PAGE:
The couple want to foster children, but a condition of being a foster parent is that one not discriminate against homosexuals by e.g. telling children that a gay lifestyle is morally wrong. That's exactly what these prospective parents wanted to do.
The reaction of the couple's lawyer is that the verdict represents "intolerance of religious belief".
I think that if people believe homosexuality is morally wrong, and believe children should be taught that, then it is their right to lobby parliament, etc to get the law changed (and the rules re foster parents).
But the view, not that the law or the rules re fostering themselves be changed, but that certain individuals should be exempt on religious grounds, strikes me as unjustified.
This couple were denied the right to foster not on the grounds that they are Christians but on the grounds that they hold bigoted views likely to harm children in their care. Plenty of Christians aren't bigoted in this way. So there's no objection to them fostering. It's not the Christianity that's the obstacle. It's the bigotry (which happens to be religiously motivated)
That it's okay to bar non-religiously motivated bigots from fostering, but religiously motivated bigots should be exempt from such a rule, seems to me perverse. Unless it can be shown that there's something special about the religious that means that the rules that apply to everyone else needn't apply to them.
Perhaps that is what this couple think? But then I wonder what this same couple, who also happen to be black, would say about members of a hypothetical religious group that wanted to teach children that black people are morally inferior, or can justifiably be used as slaves, similarly insisting that they are discriminating on religious grounds? Should the fact that these people's racial bigotry is religiously motivated mean that they, too, should be exempt from the rules concerning discrimination that apply to everyone else?
Of course not. And I doubt this couple would say otherwise. Which rather undermines their case for exemption from anti-bigotry rules or laws on specifically religious grounds.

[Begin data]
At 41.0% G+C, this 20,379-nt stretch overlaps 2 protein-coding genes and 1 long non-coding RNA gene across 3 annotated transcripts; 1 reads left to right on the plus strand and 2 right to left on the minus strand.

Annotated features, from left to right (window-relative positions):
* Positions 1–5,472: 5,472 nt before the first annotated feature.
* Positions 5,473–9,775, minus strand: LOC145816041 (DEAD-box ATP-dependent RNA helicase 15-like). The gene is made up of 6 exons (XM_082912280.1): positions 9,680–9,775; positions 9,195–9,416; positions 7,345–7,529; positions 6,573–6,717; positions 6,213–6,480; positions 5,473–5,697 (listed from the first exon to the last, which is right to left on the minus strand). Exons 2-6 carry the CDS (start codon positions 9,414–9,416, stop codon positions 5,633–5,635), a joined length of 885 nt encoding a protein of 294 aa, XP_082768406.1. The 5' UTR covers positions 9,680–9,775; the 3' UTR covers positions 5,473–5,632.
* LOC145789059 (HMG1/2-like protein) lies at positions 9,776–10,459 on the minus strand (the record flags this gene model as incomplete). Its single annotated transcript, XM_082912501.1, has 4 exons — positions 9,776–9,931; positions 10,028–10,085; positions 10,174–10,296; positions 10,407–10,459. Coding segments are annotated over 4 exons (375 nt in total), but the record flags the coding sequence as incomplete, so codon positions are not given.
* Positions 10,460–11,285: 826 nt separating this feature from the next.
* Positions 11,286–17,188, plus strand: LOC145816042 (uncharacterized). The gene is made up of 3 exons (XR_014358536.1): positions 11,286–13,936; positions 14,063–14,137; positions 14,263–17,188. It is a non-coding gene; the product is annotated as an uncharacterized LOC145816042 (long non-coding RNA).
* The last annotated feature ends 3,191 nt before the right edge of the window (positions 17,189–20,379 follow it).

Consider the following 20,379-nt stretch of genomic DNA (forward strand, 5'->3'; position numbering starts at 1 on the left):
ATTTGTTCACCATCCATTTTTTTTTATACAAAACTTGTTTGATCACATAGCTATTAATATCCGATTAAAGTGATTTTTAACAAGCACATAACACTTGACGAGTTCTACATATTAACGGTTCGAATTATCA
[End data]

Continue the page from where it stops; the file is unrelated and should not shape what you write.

I don't doubt some will say, "But what a shame that children in need of a home should have to go without these loving and caring parents". I don't doubt that this couple are (otherwise) loving and caring. But of course this is irrelevant so far as specifically exempting Christians is concerned. It would just be a case for exempting all loving and caring parents who hold homophobic views. Perhaps such a case can be made. But it's got nothing to do with making exemptions on the basis of religion.
Of course plenty of Christians would agree with the above. But many don't, and perhaps the most common complaint is that in effect we are saying the rights of homosexuals trump those of the religious. Indeed: "The courts are effectively ruling that Christians are not protected by indirect discrimination laws." (Christian Today website).
This is confused. Consider a political party that, as a consequence of their fascist ideology, publicly discriminated against black people. Members would be barred from fostering too. But now what if they said, "But what of the right to hold and promote political views? That's a basic democratic right. Don't we have such a right? And why should that right be trumped by the rights of black people? Why, when such rights come into conflict, should our right be one that gives way? The rights of members of political organizations such as our own are clearly not being protected by indirect discrimination laws. We demand our rights!"
Obviously, the right to hold and promote political views is, and should be, upheld. But that right doesn't extend to racist political views. At that point, certain laws and rules (including re fostering) kick in. Such political racists are not, in any sense, being unfairly discriminated against. Nor are their political rights being trampled. It is, frankly, ridiculous to claim otherwise. Ditto the suggestion that the rights of the religious are being trampled by this judicial decision.